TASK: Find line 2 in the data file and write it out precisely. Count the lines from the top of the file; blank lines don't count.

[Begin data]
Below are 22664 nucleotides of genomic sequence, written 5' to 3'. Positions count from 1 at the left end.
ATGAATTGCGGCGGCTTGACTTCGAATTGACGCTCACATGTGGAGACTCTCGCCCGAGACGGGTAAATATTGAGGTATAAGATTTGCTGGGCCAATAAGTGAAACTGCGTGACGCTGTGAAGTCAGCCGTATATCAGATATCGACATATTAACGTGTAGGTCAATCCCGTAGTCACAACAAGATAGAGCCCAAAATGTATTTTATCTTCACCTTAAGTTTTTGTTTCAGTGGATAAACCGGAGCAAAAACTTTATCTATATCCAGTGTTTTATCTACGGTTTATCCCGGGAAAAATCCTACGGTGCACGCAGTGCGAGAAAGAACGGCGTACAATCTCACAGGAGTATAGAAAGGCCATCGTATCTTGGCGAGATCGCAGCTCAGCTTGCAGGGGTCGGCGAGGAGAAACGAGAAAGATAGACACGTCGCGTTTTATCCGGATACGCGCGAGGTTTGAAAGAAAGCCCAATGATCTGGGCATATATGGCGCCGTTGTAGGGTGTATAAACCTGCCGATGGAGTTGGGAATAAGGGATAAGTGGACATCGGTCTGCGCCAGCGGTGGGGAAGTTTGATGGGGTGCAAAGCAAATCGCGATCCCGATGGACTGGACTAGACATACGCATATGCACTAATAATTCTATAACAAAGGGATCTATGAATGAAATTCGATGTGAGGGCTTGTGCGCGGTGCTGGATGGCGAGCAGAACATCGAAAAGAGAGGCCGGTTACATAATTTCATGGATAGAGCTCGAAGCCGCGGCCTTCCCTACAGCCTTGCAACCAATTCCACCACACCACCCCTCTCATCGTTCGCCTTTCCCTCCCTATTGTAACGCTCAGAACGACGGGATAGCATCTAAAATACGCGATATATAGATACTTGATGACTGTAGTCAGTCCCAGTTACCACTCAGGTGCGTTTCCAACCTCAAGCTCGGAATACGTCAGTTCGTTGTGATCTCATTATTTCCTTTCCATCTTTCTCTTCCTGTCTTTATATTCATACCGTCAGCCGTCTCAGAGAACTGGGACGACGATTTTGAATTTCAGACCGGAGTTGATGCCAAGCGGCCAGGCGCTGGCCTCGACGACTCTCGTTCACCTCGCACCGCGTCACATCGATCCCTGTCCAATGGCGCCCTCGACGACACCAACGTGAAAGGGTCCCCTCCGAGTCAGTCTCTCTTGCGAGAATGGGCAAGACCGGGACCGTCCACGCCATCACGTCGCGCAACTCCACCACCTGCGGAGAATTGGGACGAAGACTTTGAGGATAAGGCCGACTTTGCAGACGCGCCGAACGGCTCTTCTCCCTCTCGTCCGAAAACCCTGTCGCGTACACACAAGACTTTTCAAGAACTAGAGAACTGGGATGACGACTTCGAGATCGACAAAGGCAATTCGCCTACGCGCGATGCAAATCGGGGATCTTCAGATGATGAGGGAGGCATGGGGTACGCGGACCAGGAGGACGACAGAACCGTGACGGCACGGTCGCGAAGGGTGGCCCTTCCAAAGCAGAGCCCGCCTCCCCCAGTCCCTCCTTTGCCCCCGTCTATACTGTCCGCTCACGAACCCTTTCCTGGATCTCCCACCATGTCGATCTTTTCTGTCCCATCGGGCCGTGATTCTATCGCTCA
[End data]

ATGAATTGCGGCGGCTTGACTTCGAATTGACGCTCACATGTGGAGACTCTCGCCCGAGACGGGTAAATATTGAGGTATAAGATTTGCTGGGCCAATAAGTGAAACTGCGTGACGCTGTGAAGTCAGCCGTATATCAGATATCGACATATTAACGTGTAGGTCAATCCCGTAGTCACAACAAGATAGAGCCCAAAATGTATTTTATCTTCACCTTAAGTTTTTGTTTCAGTGGATAAACCGGAGCAAAAACTTTATCTATATCCAGTGTTTTATCTACGGTTTATCCCGGGAAAAATCCTACGGTGCACGCAGTGCGAGAAAGAACGGCGTACAATCTCACAGGAGTATAGAAAGGCCATCGTATCTTGGCGAGATCGCAGCTCAGCTTGCAGGGGTCGGCGAGGAGAAACGAGAAAGATAGACACGTCGCGTTTTATCCGGATACGCGCGAGGTTTGAAAGAAAGCCCAATGATCTGGGCATATATGGCGCCGTTGTAGGGTGTATAAACCTGCCGATGGAGTTGGGAATAAGGGATAAGTGGACATCGGTCTGCGCCAGCGGTGGGGAAGTTTGATGGGGTGCAAAGCAAATCGCGATCCCGATGGACTGGACTAGACATACGCATATGCACTAATAATTCTATAACAAAGGGATCTATGAATGAAATTCGATGTGAGGGCTTGTGCGCGGTGCTGGATGGCGAGCAGAACATCGAAAAGAGAGGCCGGTTACATAATTTCATGGATAGAGCTCGAAGCCGCGGCCTTCCCTACAGCCTTGCAACCAATTCCACCACACCACCCCTCTCATCGTTCGCCTTTCCCTCCCTATTGTAACGCTCAGAACGACGGGATAGCATCTAAAATACGCGATATATAGATACTTGATGACTGTAGTCAGTCCCAGTTACCACTCAGGTGCGTTTCCAACCTCAAGCTCGGAATACGTCAGTTCGTTGTGATCTCATTATTTCCTTTCCATCTTTCTCTTCCTGTCTTTATATTCATACCGTCAGCCGTCTCAGAGAACTGGGACGACGATTTTGAATTTCAGACCGGAGTTGATGCCAAGCGGCCAGGCGCTGGCCTCGACGACTCTCGTTCACCTCGCACCGCGTCACATCGATCCCTGTCCAATGGCGCCCTCGACGACACCAACGTGAAAGGGTCCCCTCCGAGTCAGTCTCTCTTGCGAGAATGGGCAAGACCGGGACCGTCCACGCCATCACGTCGCGCAACTCCACCACCTGCGGAGAATTGGGACGAAGACTTTGAGGATAAGGCCGACTTTGCAGACGCGCCGAACGGCTCTTCTCCCTCTCGTCCGAAAACCCTGTCGCGTACACACAAGACTTTTCAAGAACTAGAGAACTGGGATGACGACTTCGAGATCGACAAAGGCAATTCGCCTACGCGCGATGCAAATCGGGGATCTTCAGATGATGAGGGAGGCATGGGGTACGCGGACCAGGAGGACGACAGAACCGTGACGGCACGGTCGCGAAGGGTGGCCCTTCCAAAGCAGAGCCCGCCTCCCCCAGTCCCTCCTTTGCCCCCGTCTATACTGTCCGCTCACGAACCCTTTCCTGGATCTCCCACCATGTCGATCTTTTCTGTCCCATCGGGCCGTGATTCTATCGCTCA